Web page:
Chater and Solar clearly have built a great energy between them during the rehearsals of Jake and Cake. Their energy collides with the story, and together they create the atmospheric story, weaving together the words of Hamilton with the errie sound effects and music.

What is great about Jake and Cake is that you can clearly see that every aspect of this play has been brought together with great skill. Natalie Wilson as director and artistic director of Theatre Centre, has once again proven that she knows how to engage young people through theatre.

The story is very compelling and inventive, and under the direction of Wilson creates a world in which the audience can get lost within. At times we are left frightened by the clashing of thunder and lighting, other times sad for seeing how these two characters desperately need each other to survive the night but are clouded by their judgment of what friends are.

Jake and Cake is a thought provoking piece – whilst still being completely engaging.

Clare Chater as Cake is a bundle of joy to the story. Her enthusiasm and portrayal of her character is fantastic. Bringing the energy and idea that “everything is a piece of cake” to life through the constant shifting of stories and use of imagination. Equally Robert Solar as Jake shows a sensitive side to the affects of having to leave friends behind, allowing the emotion of the character to sweep across his acting.

Wilson has made Jake and Cake into an enchanting piece of storytelling for young people with a soft message of understanding who you are to understand others. It is another great triumph for Theatre Centre in showing what the imagination of an audience with a gripping story can produce: brilliantly entertaining.

On a small side note, the show is recommended for ages 6+ and whilst I am a little older than this, it is quite a frightening piece! Make sure you have your child near you in case they need a hand held or shoulder to cry on! Otherwise I suggest a pillow to hide behind.

Jake and Cake is Theatre Centre’s latest play, and is on an UK National Tour, see their website for more details.


News: Playing Shakespeare

February 15, 2010

Some of the young audience members at Playing Shakespeare

The very thought of Shakespeare at school sent shivers down my spine. I use to complain and moan when we would have to brandish ourselves with the work of the Bard. Why, and more to the point how do we know that this Shakespeare line is meant to mean this? The answer of “because it is”, never really filled me with much joy.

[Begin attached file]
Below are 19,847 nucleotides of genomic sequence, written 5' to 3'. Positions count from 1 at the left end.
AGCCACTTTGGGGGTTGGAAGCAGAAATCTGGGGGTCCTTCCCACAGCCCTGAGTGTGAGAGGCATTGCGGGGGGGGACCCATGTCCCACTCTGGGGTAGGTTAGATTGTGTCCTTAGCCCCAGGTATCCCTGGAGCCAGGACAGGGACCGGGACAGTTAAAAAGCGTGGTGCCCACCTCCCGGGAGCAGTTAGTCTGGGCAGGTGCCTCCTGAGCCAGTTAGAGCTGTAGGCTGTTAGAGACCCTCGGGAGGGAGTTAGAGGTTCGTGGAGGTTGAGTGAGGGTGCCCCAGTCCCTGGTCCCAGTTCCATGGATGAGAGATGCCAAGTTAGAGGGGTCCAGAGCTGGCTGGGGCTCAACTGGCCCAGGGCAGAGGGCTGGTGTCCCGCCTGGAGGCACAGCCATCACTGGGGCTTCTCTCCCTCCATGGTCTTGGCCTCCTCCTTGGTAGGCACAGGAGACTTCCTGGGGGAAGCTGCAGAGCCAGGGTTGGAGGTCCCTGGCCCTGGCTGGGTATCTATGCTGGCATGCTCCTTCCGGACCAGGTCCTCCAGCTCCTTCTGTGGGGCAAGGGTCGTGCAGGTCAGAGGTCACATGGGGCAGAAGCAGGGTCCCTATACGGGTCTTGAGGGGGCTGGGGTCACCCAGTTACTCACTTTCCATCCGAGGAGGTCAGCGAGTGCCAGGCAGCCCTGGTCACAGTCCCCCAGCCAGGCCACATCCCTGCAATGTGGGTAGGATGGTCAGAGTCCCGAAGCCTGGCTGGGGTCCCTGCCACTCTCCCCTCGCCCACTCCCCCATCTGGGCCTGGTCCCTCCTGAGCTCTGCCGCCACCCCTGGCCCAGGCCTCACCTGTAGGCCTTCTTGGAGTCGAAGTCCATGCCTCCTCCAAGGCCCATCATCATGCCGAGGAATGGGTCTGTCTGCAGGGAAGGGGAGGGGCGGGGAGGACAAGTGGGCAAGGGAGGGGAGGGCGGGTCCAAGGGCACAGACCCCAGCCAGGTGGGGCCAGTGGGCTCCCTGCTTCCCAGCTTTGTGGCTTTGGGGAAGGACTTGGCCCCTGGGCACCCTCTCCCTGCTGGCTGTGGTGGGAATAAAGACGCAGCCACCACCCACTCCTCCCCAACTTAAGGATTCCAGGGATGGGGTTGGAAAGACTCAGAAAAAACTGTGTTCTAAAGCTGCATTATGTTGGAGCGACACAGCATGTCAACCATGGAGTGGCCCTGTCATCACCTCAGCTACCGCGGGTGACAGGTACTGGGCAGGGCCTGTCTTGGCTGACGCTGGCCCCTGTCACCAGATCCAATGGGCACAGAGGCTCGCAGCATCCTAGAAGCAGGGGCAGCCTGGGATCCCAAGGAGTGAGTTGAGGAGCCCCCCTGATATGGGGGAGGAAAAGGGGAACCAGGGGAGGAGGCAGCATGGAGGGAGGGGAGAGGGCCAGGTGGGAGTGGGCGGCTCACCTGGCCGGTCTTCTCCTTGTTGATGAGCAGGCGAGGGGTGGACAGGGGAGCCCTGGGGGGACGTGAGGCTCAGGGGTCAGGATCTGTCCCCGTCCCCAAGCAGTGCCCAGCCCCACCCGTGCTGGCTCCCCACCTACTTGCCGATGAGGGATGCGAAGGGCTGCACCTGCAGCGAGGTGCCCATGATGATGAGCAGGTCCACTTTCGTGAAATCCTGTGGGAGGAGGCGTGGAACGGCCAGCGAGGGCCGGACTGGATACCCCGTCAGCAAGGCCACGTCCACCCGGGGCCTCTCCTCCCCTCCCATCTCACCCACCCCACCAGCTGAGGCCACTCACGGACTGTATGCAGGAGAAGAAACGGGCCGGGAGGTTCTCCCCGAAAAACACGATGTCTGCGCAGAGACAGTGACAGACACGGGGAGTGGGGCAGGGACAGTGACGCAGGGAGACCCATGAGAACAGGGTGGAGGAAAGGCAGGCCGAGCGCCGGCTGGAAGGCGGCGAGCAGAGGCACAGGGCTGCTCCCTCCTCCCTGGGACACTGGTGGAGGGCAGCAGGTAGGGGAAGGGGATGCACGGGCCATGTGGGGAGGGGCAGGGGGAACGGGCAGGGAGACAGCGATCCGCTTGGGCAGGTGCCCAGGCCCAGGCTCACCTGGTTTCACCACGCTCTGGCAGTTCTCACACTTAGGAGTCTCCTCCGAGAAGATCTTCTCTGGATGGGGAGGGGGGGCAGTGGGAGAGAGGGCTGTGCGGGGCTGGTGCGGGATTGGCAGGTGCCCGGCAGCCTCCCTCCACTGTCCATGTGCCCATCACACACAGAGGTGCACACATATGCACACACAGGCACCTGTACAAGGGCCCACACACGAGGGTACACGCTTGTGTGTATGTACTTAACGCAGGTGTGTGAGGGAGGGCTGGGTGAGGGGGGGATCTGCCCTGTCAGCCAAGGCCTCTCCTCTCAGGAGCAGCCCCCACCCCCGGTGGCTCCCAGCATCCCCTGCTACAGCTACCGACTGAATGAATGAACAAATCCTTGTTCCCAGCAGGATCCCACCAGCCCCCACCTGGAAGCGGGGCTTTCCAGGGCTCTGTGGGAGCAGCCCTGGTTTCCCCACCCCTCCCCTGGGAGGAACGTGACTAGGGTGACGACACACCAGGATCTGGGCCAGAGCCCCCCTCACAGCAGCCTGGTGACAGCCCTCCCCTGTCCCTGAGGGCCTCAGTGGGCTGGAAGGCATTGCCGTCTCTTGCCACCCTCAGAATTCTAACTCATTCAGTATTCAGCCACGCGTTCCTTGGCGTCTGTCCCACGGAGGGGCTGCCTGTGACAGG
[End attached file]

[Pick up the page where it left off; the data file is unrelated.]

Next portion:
Of course, now a few years down the line and a wider knowledge of theatre has led me to believe that actually Shakespeare and his works is not only important for us to know of as British citizens but also vital in understanding how theatre has developed. A part of this undertaking of accepting the work of Shakespeare as a pleasure rather than pain seems to be a prominent feature of the work from The Globe Theatre.

Enter Stage Left: Playing Shakespeare

Back in 2006 The Globe Theatre embarked on a challenge to change perspectives of young people towards Shakespeare in education by actively engaging them in the core of the theatres work. Some 4 years down the line and the Education work of the Globe Theatre is immense, and possibly unknown to most people.

In March 2010 The Globe Theatre will once again be bringing their Playing Shakespeare programme to the hearts of students and young people aged 11 to 14 by giving away 14,000 free tickets to their production of Macbeth, along with other free tickets for members of the public on special open performances.

Not only are they providing the opportunity to engage with the work directly through their free ticketing scheme but the resources available for the participants is both impressive and huge. There are in-depth and interactive web resources (what a better way to engage with young people these days!), professional developement days for teachers and even in-school workshops.

Shakespeare is finally open to our younger generations through a means that doesn’t throw scene after scene down their necks expecting them to understand the meaning. The online resources allow for discussions, insights into the characters and plot in a method that younger people understand and already engage with.

To get an idea of the sort of engagement that the Globe Theatre are portraying check out their Playing Shakespeare website at www.playingshakespeare.org which will shortly be bursting to life in the coming months.

A big thumbs up to the Educational department at the Globe Theatre for continuing to get rid of that horrible feeling that Shakespeare is not accessible, the truth: It is.

For more information see the Globe Education website on www.globe-education.org


Review: Begin/End

February 13, 2010